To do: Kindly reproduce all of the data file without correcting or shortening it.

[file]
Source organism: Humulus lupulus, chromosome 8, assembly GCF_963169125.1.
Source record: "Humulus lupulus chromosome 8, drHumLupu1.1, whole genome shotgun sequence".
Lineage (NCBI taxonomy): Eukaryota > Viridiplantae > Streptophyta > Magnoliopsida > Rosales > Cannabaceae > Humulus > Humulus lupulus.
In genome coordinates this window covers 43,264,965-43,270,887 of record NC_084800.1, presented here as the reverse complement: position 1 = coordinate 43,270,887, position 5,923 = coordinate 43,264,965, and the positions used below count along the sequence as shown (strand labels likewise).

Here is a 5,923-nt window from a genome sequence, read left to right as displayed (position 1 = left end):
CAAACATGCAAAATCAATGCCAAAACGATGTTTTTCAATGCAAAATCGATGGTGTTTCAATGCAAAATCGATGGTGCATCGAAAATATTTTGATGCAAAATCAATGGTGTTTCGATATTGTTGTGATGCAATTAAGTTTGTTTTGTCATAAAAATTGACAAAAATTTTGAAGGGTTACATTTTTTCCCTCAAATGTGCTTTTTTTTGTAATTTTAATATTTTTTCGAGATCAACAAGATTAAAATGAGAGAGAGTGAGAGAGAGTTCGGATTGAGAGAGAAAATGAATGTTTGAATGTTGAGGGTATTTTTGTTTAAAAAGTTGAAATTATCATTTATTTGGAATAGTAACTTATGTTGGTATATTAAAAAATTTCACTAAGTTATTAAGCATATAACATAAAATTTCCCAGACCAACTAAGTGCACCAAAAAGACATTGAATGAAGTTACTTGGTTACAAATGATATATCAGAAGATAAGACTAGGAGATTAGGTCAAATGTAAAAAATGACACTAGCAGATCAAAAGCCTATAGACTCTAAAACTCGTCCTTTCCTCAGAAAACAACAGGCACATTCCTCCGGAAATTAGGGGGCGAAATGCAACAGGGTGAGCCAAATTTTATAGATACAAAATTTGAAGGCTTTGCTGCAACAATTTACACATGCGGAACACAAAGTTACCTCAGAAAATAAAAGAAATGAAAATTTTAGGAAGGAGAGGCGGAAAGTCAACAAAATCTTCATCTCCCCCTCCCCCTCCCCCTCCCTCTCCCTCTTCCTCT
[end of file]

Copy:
Source organism: Humulus lupulus, chromosome 8, assembly GCF_963169125.1.
Source record: "Humulus lupulus chromosome 8, drHumLupu1.1, whole genome shotgun sequence".
Lineage (NCBI taxonomy): Eukaryota > Viridiplantae > Streptophyta > Magnoliopsida > Rosales > Cannabaceae > Humulus > Humulus lupulus.
In genome coordinates this window covers 43,264,965-43,270,887 of record NC_084800.1, presented here as the reverse complement: position 1 = coordinate 43,270,887, position 5,923 = coordinate 43,264,965, and the positions used below count along the sequence as shown (strand labels likewise).

Here is a 5,923-nt window from a genome sequence, read left to right as displayed (position 1 = left end):
CAAACATGCAAAATCAATGCCAAAACGATGTTTTTCAATGCAAAATCGATGGTGTTTCAATGCAAAATCGATGGTGCATCGAAAATATTTTGATGCAAAATCAATGGTGTTTCGATATTGTTGTGATGCAATTAAGTTTGTTTTGTCATAAAAATTGACAAAAATTTTGAAGGGTTACATTTTTTCCCTCAAATGTGCTTTTTTTTGTAATTTTAATATTTTTTCGAGATCAACAAGATTAAAATGAGAGAGAGTGAGAGAGAGTTCGGATTGAGAGAGAAAATGAATGTTTGAATGTTGAGGGTATTTTTGTTTAAAAAGTTGAAATTATCATTTATTTGGAATAGTAACTTATGTTGGTATATTAAAAAATTTCACTAAGTTATTAAGCATATAACATAAAATTTCCCAGACCAACTAAGTGCACCAAAAAGACATTGAATGAAGTTACTTGGTTACAAATGATATATCAGAAGATAAGACTAGGAGATTAGGTCAAATGTAAAAAATGACACTAGCAGATCAAAAGCCTATAGACTCTAAAACTCGTCCTTTCCTCAGAAAACAACAGGCACATTCCTCCGGAAATTAGGGGGCGAAATGCAACAGGGTGAGCCAAATTTTATAGATACAAAATTTGAAGGCTTTGCTGCAACAATTTACACATGCGGAACACAAAGTTACCTCAGAAAATAAAAGAAATGAAAATTTTAGGAAGGAGAGGCGGAAAGTCAACAAAATCTTCATCTCCCCCTCCCCCTCCCCCTCCCTCTCCCTCTTCCTCT